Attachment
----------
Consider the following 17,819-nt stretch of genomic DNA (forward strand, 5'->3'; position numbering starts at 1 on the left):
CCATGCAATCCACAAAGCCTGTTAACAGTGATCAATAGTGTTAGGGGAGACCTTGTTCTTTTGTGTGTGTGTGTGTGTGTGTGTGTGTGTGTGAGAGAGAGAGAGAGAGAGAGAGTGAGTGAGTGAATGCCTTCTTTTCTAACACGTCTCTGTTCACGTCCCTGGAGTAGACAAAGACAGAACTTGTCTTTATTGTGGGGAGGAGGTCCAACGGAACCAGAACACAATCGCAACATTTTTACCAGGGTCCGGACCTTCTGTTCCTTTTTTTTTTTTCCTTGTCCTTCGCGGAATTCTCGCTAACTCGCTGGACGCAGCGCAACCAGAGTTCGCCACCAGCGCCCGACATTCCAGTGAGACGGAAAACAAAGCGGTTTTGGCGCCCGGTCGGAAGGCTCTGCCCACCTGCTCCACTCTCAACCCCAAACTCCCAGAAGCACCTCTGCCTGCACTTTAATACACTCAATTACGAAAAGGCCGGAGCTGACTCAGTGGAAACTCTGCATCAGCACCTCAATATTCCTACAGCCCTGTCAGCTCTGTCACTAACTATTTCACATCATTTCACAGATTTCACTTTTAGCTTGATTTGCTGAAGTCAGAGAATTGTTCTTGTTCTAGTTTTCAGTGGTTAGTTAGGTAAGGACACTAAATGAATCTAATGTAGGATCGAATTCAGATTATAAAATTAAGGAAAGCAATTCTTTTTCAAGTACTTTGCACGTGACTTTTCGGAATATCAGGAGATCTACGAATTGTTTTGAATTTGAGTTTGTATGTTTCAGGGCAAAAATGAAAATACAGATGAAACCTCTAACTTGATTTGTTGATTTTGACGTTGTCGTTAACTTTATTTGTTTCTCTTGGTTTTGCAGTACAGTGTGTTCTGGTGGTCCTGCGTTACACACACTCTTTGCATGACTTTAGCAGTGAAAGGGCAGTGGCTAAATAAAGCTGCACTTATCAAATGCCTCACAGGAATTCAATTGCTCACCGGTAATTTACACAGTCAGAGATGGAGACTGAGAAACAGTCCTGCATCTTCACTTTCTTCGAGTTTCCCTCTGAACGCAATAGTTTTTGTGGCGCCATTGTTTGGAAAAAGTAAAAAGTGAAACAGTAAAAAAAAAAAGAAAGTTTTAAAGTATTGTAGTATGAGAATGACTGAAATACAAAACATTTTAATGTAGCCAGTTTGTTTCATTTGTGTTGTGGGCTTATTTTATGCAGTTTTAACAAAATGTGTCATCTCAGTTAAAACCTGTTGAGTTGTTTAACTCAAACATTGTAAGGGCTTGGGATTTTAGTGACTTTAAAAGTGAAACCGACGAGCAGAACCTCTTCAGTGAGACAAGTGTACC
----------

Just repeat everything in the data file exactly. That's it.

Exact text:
Consider the following 17,819-nt stretch of genomic DNA (forward strand, 5'->3'; position numbering starts at 1 on the left):
CCATGCAATCCACAAAGCCTGTTAACAGTGATCAATAGTGTTAGGGGAGACCTTGTTCTTTTGTGTGTGTGTGTGTGTGTGTGTGTGTGTGTGAGAGAGAGAGAGAGAGAGAGAGTGAGTGAGTGAATGCCTTCTTTTCTAACACGTCTCTGTTCACGTCCCTGGAGTAGACAAAGACAGAACTTGTCTTTATTGTGGGGAGGAGGTCCAACGGAACCAGAACACAATCGCAACATTTTTACCAGGGTCCGGACCTTCTGTTCCTTTTTTTTTTTTCCTTGTCCTTCGCGGAATTCTCGCTAACTCGCTGGACGCAGCGCAACCAGAGTTCGCCACCAGCGCCCGACATTCCAGTGAGACGGAAAACAAAGCGGTTTTGGCGCCCGGTCGGAAGGCTCTGCCCACCTGCTCCACTCTCAACCCCAAACTCCCAGAAGCACCTCTGCCTGCACTTTAATACACTCAATTACGAAAAGGCCGGAGCTGACTCAGTGGAAACTCTGCATCAGCACCTCAATATTCCTACAGCCCTGTCAGCTCTGTCACTAACTATTTCACATCATTTCACAGATTTCACTTTTAGCTTGATTTGCTGAAGTCAGAGAATTGTTCTTGTTCTAGTTTTCAGTGGTTAGTTAGGTAAGGACACTAAATGAATCTAATGTAGGATCGAATTCAGATTATAAAATTAAGGAAAGCAATTCTTTTTCAAGTACTTTGCACGTGACTTTTCGGAATATCAGGAGATCTACGAATTGTTTTGAATTTGAGTTTGTATGTTTCAGGGCAAAAATGAAAATACAGATGAAACCTCTAACTTGATTTGTTGATTTTGACGTTGTCGTTAACTTTATTTGTTTCTCTTGGTTTTGCAGTACAGTGTGTTCTGGTGGTCCTGCGTTACACACACTCTTTGCATGACTTTAGCAGTGAAAGGGCAGTGGCTAAATAAAGCTGCACTTATCAAATGCCTCACAGGAATTCAATTGCTCACCGGTAATTTACACAGTCAGAGATGGAGACTGAGAAACAGTCCTGCATCTTCACTTTCTTCGAGTTTCCCTCTGAACGCAATAGTTTTTGTGGCGCCATTGTTTGGAAAAAGTAAAAAGTGAAACAGTAAAAAAAAAAAGAAAGTTTTAAAGTATTGTAGTATGAGAATGACTGAAATACAAAACATTTTAATGTAGCCAGTTTGTTTCATTTGTGTTGTGGGCTTATTTTATGCAGTTTTAACAAAATGTGTCATCTCAGTTAAAACCTGTTGAGTTGTTTAACTCAAACATTGTAAGGGCTTGGGATTTTAGTGACTTTAAAAGTGAAACCGACGAGCAGAACCTCTTCAGTGAGACAAGTGTACC